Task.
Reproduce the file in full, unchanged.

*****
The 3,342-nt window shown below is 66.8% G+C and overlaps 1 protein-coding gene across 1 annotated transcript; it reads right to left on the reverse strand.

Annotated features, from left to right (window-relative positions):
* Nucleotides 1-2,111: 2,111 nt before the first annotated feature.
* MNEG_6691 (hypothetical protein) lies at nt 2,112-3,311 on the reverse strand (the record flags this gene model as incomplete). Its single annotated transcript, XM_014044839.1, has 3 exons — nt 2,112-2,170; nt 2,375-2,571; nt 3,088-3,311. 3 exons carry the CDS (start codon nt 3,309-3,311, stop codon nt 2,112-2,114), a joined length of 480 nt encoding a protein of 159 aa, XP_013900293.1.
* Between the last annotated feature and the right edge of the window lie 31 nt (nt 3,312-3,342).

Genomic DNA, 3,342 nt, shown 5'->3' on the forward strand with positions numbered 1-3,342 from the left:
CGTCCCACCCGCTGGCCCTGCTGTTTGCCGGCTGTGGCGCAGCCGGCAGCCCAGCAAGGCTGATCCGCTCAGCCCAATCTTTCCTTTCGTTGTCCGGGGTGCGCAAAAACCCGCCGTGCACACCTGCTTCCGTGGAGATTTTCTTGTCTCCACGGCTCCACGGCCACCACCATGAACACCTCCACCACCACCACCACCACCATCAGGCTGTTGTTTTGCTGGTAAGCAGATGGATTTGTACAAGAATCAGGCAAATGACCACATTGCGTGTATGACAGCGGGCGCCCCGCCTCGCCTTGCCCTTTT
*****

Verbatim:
The 3,342-nt window shown below is 66.8% G+C and overlaps 1 protein-coding gene across 1 annotated transcript; it reads right to left on the reverse strand.

Annotated features, from left to right (window-relative positions):
* Nucleotides 1-2,111: 2,111 nt before the first annotated feature.
* MNEG_6691 (hypothetical protein) lies at nt 2,112-3,311 on the reverse strand (the record flags this gene model as incomplete). Its single annotated transcript, XM_014044839.1, has 3 exons — nt 2,112-2,170; nt 2,375-2,571; nt 3,088-3,311. 3 exons carry the CDS (start codon nt 3,309-3,311, stop codon nt 2,112-2,114), a joined length of 480 nt encoding a protein of 159 aa, XP_013900293.1.
* Between the last annotated feature and the right edge of the window lie 31 nt (nt 3,312-3,342).

Genomic DNA, 3,342 nt, shown 5'->3' on the forward strand with positions numbered 1-3,342 from the left:
CGTCCCACCCGCTGGCCCTGCTGTTTGCCGGCTGTGGCGCAGCCGGCAGCCCAGCAAGGCTGATCCGCTCAGCCCAATCTTTCCTTTCGTTGTCCGGGGTGCGCAAAAACCCGCCGTGCACACCTGCTTCCGTGGAGATTTTCTTGTCTCCACGGCTCCACGGCCACCACCATGAACACCTCCACCACCACCACCACCACCATCAGGCTGTTGTTTTGCTGGTAAGCAGATGGATTTGTACAAGAATCAGGCAAATGACCACATTGCGTGTATGACAGCGGGCGCCCCGCCTCGCCTTGCCCTTTT